Case Presentation – Drugs


A 36-year-old male presented with fatigue, pallor, and swollen gums. He had a history of epilepsy and had been on unknown (details not available) drug for the past five years. The patient reported adherence to his medication regimen but had noticed worsening gum swelling over the last six months and a progressive decline in energy levels.

Clinical Examination

Vital Signs

  • Blood Pressure (BP): 120/80 mmHg, within normal limits.
  • Respiratory Rate (RR): 16 breaths per minute, normal.
  • Heart Rate (HR): 90 beats per minute, slightly elevated, which can be associated with anemia.
  • Temperature: 98.6°F (37°C), normal.

General Examination

  • Pallor: The patient’s skin and conjunctiva appeared pale, indicating possible anemia.

Oral Examination

  • Gum Hypertrophy: The patient’s gums were significantly swollen and tender. Hyperplastic tissue covered a substantial portion of the teeth, and the gums bled easily upon probing.
  • Gingival Color and Texture: The gums were erythematous and firm, suggesting chronic inflammation and fibrotic changes.

Systemic Examination

  • Cardiovascular Examination: Mild tachycardia was noted, which can be associated with anemia.
  • Respiratory Examination: Breath sounds were normal, and no signs of respiratory distress were observed.
  • Abdominal Examination: No hepatosplenomegaly or other abdominal abnormalities were detected.

Diagnostic Workup

Blood Tests

  • Complete Blood Count (CBC): Revealed hemoglobin levels of 8 g/dL, mean corpuscular volume (MCV) of 75 fL, and a low reticulocyte count, consistent with microcytic anemia.
  • Serum Ferritin: Levels were decreased, indicating iron deficiency anemia.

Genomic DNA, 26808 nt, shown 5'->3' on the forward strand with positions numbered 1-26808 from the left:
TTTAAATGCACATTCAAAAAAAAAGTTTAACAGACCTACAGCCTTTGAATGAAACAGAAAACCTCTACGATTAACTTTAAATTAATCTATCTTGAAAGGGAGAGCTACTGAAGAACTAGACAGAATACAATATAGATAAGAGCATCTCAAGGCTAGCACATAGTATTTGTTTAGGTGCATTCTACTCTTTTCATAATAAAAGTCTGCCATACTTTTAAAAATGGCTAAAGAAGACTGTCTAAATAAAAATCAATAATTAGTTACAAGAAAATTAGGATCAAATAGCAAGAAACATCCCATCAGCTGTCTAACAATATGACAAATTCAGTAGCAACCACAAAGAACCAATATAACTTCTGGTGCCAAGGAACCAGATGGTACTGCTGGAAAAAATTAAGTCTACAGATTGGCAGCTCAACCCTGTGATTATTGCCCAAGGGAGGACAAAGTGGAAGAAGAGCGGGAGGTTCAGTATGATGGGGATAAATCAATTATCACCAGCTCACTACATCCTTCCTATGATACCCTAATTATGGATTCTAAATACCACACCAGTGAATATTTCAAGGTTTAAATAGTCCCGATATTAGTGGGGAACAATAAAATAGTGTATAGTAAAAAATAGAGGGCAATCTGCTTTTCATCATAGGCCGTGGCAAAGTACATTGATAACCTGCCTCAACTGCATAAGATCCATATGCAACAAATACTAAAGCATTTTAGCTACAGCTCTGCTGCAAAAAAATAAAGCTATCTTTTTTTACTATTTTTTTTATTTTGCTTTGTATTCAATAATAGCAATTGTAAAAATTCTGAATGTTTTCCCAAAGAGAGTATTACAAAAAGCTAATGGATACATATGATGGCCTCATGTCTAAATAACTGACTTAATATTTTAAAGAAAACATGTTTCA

• Peripheral Blood Smear: Showed hypochromic and microcytic red blood cells.

Oral Examination

A thorough oral examination confirmed significant gum hypertrophy, with hyperplastic tissue covering a substantial portion of the teeth.

Medication Review

Reviewing the patient’s medication history confirmed long-term phenytoin use, a known risk factor for both anemia and gum hypertrophy.


Phenytoin, a commonly prescribed anticonvulsant, can lead to significant side effects. Among these, anemia and gum hypertrophy stand out due to their impact on a patient’s quality of life.


Phenytoin-Induced Anemia

Phenytoin can cause anemia through several mechanisms:

  1. Bone Marrow Suppression: Phenytoin may inhibit bone marrow activity, reducing red blood cell production.
  2. Folate Deficiency: The drug interferes with folate metabolism, leading to megaloblastic anemia.
  3. Drug-Induced Hemolysis: In rare cases, phenytoin can cause hemolytic anemia by triggering an autoimmune response.

Phenytoin-Induced Gum Hypertrophy

Gum hypertrophy, or gingival overgrowth, occurs in response to phenytoin due to:

  1. Fibroblast Stimulation: Phenytoin stimulates gingival fibroblasts, leading to excessive collagen production.
  2. Inflammatory Response: Chronic inflammation from plaque exacerbates the hypertrophic response.
  3. Genetic Predisposition: Some individuals have a genetic susceptibility to drug-induced gingival overgrowth.

Management Strategies

Treating Anemia

  1. Medication Adjustment: Switching from phenytoin to an alternative anticonvulsant can help mitigate anemia. Medications like levetiracetam or lamotrigine may be considered.
  2. Supplementation: Iron and folate supplements can correct deficiencies. Vitamin B12 supplementation may also be necessary in some cases.
  3. Dietary Modifications: Encouraging a diet rich in iron, folate, and vitamin B12 can support recovery.
  4. Monitoring: Regular CBC and iron studies are essential to track improvement and adjust treatment accordingly.

Addressing Gum Hypertrophy

  1. Oral Hygiene: Emphasizing rigorous oral hygiene practices can reduce inflammation and plaque accumulation, thereby mitigating hypertrophy.
  2. Dental Interventions: Professional cleaning and possible surgical interventions, such as gingivectomy, can remove excess tissue.
  3. Medication Review: As with anemia, transitioning to a different anticonvulsant can reduce gum hypertrophy.
  4. Patient Education: Educating patients about the importance of oral hygiene and regular dental visits is crucial for managing this condition.


Phenytoin, while effective for epilepsy management, can lead to significant adverse effects such as anemia and gum hypertrophy. Thorough history taking, clinical examination, and appropriate diagnostic workups are vital for identifying these conditions.

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